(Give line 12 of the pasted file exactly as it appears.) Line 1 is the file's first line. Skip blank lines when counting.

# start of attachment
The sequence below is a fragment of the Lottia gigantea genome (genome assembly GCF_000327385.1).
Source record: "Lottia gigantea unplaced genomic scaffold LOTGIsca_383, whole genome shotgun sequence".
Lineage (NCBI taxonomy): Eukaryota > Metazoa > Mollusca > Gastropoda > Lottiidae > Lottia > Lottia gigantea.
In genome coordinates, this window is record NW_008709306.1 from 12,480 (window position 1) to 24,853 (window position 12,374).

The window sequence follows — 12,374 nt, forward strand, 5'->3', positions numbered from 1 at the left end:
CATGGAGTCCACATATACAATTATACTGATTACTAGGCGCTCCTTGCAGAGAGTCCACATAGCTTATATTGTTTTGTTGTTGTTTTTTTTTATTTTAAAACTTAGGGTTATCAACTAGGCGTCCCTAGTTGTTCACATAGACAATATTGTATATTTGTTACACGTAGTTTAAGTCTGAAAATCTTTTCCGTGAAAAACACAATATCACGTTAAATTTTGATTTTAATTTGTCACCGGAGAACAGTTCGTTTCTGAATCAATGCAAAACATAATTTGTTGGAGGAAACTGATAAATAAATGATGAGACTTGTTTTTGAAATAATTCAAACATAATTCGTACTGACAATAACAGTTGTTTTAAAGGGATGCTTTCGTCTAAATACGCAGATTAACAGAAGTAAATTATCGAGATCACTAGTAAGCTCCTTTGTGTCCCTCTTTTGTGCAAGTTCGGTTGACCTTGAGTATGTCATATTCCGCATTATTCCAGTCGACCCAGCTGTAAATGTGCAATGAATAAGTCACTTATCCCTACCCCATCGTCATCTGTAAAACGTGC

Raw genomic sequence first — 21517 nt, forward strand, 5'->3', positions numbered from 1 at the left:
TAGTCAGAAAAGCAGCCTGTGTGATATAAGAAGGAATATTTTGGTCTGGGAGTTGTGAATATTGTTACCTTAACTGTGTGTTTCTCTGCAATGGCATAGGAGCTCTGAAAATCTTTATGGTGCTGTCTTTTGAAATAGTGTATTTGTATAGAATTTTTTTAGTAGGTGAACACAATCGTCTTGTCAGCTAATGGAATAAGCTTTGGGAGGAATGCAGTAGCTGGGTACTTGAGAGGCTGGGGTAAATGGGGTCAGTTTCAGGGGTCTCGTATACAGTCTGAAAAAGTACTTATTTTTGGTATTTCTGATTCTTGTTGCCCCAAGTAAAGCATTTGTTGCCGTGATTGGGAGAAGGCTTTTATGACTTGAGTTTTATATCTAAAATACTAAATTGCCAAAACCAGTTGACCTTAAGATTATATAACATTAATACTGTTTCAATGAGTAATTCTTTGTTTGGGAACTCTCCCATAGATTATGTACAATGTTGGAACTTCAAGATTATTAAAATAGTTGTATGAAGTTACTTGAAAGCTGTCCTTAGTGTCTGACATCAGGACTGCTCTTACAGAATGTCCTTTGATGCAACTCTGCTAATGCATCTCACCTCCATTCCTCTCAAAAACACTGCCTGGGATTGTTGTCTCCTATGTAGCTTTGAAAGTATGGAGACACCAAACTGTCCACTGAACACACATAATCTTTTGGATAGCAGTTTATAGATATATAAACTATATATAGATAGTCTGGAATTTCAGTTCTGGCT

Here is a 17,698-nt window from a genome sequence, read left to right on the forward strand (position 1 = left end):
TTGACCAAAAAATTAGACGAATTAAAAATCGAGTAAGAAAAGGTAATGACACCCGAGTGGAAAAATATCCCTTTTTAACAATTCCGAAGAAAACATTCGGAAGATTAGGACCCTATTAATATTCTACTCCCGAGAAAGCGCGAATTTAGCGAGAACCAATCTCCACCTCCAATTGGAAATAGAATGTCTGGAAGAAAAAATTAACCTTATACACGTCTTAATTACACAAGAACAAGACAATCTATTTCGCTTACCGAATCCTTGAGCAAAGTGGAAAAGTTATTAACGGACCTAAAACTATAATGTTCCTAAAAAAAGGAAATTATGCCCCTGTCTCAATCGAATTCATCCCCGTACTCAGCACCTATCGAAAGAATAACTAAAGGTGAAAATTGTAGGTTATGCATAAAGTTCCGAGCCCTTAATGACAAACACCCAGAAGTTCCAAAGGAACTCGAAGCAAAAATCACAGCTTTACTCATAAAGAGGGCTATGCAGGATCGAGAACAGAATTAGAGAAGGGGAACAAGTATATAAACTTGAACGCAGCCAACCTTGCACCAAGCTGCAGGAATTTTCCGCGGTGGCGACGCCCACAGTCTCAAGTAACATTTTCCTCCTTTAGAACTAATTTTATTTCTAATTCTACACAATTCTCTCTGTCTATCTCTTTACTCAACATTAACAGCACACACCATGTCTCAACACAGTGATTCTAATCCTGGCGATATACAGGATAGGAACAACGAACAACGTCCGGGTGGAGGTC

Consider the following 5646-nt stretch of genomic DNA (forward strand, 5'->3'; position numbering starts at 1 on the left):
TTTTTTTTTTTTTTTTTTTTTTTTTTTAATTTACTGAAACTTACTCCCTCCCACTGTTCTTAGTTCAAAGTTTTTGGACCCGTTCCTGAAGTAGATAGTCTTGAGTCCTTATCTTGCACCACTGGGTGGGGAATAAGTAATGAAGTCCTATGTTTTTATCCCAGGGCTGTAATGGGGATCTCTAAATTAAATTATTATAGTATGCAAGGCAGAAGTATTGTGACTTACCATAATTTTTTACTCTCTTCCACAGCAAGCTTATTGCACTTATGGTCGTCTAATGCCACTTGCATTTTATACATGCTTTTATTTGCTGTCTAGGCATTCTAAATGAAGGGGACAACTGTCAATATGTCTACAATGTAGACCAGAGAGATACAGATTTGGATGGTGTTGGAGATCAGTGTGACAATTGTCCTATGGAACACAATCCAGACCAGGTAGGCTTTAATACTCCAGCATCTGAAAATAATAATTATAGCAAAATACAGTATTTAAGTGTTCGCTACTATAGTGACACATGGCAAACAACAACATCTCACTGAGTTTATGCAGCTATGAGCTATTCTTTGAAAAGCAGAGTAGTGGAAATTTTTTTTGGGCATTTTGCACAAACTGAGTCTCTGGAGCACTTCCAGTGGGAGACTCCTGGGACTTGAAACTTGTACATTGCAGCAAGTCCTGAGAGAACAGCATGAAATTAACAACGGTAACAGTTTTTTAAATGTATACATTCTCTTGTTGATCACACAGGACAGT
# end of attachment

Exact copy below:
TTTTTTTTTTTTTTTTTTTTTTTTTTTAATTTACTGAAACTTACTCCCTCCCACTGTTCTTAGTTCAAAGTTTTTGGACCCGTTCCTGAAGTAGATAGTCTTGAGTCCTTATCTTGCACCACTGGGTGGGGAATAAGTAATGAAGTCCTATGTTTTTATCCCAGGGCTGTAATGGGGATCTCTAAATTAAATTATTATAGTATGCAAGGCAGAAGTATTGTGACTTACCATAATTTTTTACTCTCTTCCACAGCAAGCTTATTGCACTTATGGTCGTCTAATGCCACTTGCATTTTATACATGCTTTTATTTGCTGTCTAGGCATTCTAAATGAAGGGGACAACTGTCAATATGTCTACAATGTAGACCAGAGAGATACAGATTTGGATGGTGTTGGAGATCAGTGTGACAATTGTCCTATGGAACACAATCCAGACCAGGTAGGCTTTAATACTCCAGCATCTGAAAATAATAATTATAGCAAAATACAGTATTTAAGTGTTCGCTACTATAGTGACACATGGCAAACAACAACATCTCACTGAGTTTATGCAGCTATGAGCTATTCTTTGAAAAGCAGAGTAGTGGAAATTTTTTTTGGGCATTTTGCACAAACTGAGTCTCTGGAGCACTTCCAGTGGGAGACTCCTGGGACTTGAAACTTGTACATTGCAGCAAGTCCTGAGAGAACAGCATGAAATTAACAACGGTAACAGTTTTTTAAATGTATACATTCTCTTGTTGATCACACAGGACAGT